Art: Spanish Gold in England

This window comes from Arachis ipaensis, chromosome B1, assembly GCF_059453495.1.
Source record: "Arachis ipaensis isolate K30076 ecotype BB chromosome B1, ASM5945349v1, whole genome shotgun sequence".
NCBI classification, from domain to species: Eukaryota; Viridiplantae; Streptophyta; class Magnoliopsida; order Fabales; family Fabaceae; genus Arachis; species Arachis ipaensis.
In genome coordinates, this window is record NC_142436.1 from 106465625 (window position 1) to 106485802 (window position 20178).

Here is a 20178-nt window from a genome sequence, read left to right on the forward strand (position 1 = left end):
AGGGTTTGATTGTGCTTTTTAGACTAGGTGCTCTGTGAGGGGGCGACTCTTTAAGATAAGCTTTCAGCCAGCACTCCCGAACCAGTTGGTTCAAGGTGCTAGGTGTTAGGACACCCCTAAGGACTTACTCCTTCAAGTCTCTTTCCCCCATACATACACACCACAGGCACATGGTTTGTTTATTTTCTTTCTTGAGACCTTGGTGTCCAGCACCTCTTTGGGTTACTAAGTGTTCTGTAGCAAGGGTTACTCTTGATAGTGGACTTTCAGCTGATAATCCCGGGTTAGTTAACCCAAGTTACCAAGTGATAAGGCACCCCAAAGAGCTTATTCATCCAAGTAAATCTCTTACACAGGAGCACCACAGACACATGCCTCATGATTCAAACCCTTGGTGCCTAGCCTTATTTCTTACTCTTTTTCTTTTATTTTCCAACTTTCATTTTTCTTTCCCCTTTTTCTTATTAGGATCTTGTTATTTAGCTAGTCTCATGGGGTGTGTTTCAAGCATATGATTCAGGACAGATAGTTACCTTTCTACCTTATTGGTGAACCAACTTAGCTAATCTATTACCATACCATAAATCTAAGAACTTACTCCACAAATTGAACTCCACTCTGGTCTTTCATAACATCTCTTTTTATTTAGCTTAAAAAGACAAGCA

Of course, the face is familiar. Like the pink convexities of Rubens' child-wife Hélène Fourment, it is one of the obsessive human presences of 17th century painting: Philip IV of Spain, growing older in the long succession of Diego Velásquez's court portraits. This one was painted late in the monarch's life, around 1653. The King's features—the bulbed Habsburg lip, the forehead's waxy promontory, the thick ball of a chin, the upswept mustache that Salvador Dali would appropriate and vulgarize—must have been more familiar to Velásquez than the map of Spain itself (see color...